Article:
R. Oh, a lord. My father knew a lot of lords. He was running away, the lord as well. As soon as they sent the yidn out, and they knew the Germans will come in, they’d be the first ones the kapore, [victims] so the lords used to run. And that lord stopped with a big droshke, a carriage, and he wanted to take me and my brother. And my father wouldn’t let my brother go. He was too young, he must have been three. Then they took me. They let me go with them, and when my grandmother and grandfather and all the family joined up together, they were on to my parents, why did they let me go? God knows where he could take me away, he could sell me, he could do anything. But I had sense. How young I was, I thought I’d stop in Survint. I knew they got to come to Survint. I’d stop and I’d wait for the parents, for them to come. I didn’t know where the lord was going. And I waited there, I was sitting on the market. It was hot weather, and I was nokh [yet] ashamed to have a bit of bread or a cup of tea. One of our neighbors noticed me, then he came up, he said “hostu gehat vos tsu esn, tsu trinkn?” [have you had anything to eat or drink?] I told him no, I was ashamed to go, how can I go and have charity? There I waited, he took me up to the table, an old man, and I had a cup of tea, I had bread or something to eat and I didn’t move. I waited till my parents came.
M. How long was that?
R. They came in the evening. From Keidan.
M. It was still the same day that you left?

The Starr family
The Schneider family of Keidan. Front row from left: Uncle Manne, grandmother Reizel, father Chaim, cousin Kalman. Second row, left; Riva, Bella and Moshe Strashunsky, parents and sister of Monty Starr.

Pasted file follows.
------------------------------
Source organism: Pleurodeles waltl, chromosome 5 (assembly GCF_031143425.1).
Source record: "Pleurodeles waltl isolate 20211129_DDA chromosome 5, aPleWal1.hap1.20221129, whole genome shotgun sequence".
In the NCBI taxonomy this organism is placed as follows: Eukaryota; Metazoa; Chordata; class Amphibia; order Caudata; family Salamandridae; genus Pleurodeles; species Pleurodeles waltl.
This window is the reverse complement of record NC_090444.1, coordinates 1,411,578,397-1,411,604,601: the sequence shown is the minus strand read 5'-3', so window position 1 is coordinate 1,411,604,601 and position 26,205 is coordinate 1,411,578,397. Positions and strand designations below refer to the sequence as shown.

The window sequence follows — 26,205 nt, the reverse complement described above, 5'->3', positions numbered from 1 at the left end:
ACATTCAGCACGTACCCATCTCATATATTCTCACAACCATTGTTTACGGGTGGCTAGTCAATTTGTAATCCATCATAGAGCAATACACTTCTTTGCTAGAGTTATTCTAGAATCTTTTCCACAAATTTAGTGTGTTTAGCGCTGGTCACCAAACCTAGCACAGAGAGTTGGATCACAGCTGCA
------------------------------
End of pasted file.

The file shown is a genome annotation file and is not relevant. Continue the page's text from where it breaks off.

R. Yes it was the same day. He got me half way, that lord, and there we met up, the families met up, and then we waited a few days, [we] thought maybe Germans would come in, but they didn’t come, and we made the way to Vilna. We came into Vilna, and there were so many people. They put us in a factory, Kreyndl’s heyz [house], this I remember, where they made glass, I think. I can’t remember what, they put all the refugees in that heyz, with the bundles, with everything there. My father had to let the horses go, and the cart. He didn’t have any food to give them, and he was looking for work. He found work to do on the station, to load the trucks. My brother, he was three, or four, went with him together. And my mother used to make a dinner and take dinner to them. She just one time took the dinner, when a bomb dropped and killed a lot of people. The Germans was already … they didn’t have a lot of bombs, but they were bombing. And that’s the way my father saved himself. She took him out to give him dinner. Then it started breaking out. The Germans already were bombing. That was Yom Kippur night, I remember. They were in that hall under a glass roof, where they sheltered. That was Yom Kippur night, and the Germans marched in. Yom Kippur morning, we went out too, we were waiting to see the way they marched in, and they were handing out chocolate to all the children, the Germans, and they give me a piece of chocolate, like they gave all the children. And I promised myself I will fast this Yom Kippur, it would be the first Yom Kippur I’ll fast. And then I had a bite of the chocolate. I couldn’t forgive myself. I broke my fast. And from there it started a lot of trouble. There was no houses where to live. There was no food. Any man they could catch hold of, the Russians from one side and the Germans from the other side, they’d bring the men with them. They caught hold of my father and they sent him to dig trenches, to make trenches, the Germans I think it was. Or the Russians. Yes the Germans, to dig trenches, and they had to knock poles with trees, like a support … a piece of wood, and two people or three had to knock … they were in the trenches … Some people, some young people, they took a hatchet, they chopped their feet off, they shouldn’t have to go to the war, but my mother went somewhere, she got my father out from the trenches, they shouldn’t send him away. That was I think under the Russians. No, under the Germans … The Russians took the sugar and the petrol, and everything they threw it out for the Germans not to confiscate. And there was nothing to get, any food, only starvation. But as soon as they settled down a little bit, my mother went to get a permit to go back home, Then they had to get another horse, and we made our way home. But in the meantime, two little sisters of mine got ill, and they had to be taken away to the hospital, and we never seen them again. With the third little sister, and my two brothers, we made the way home. One little sister died as we came home, they had a doctor but it did nothing, it was the cholera. And my father went to Vilna to see what happened to the third one, and she was dead already. I can see the three sisters, and an auntie, Pessa’s mother, they died in the same week.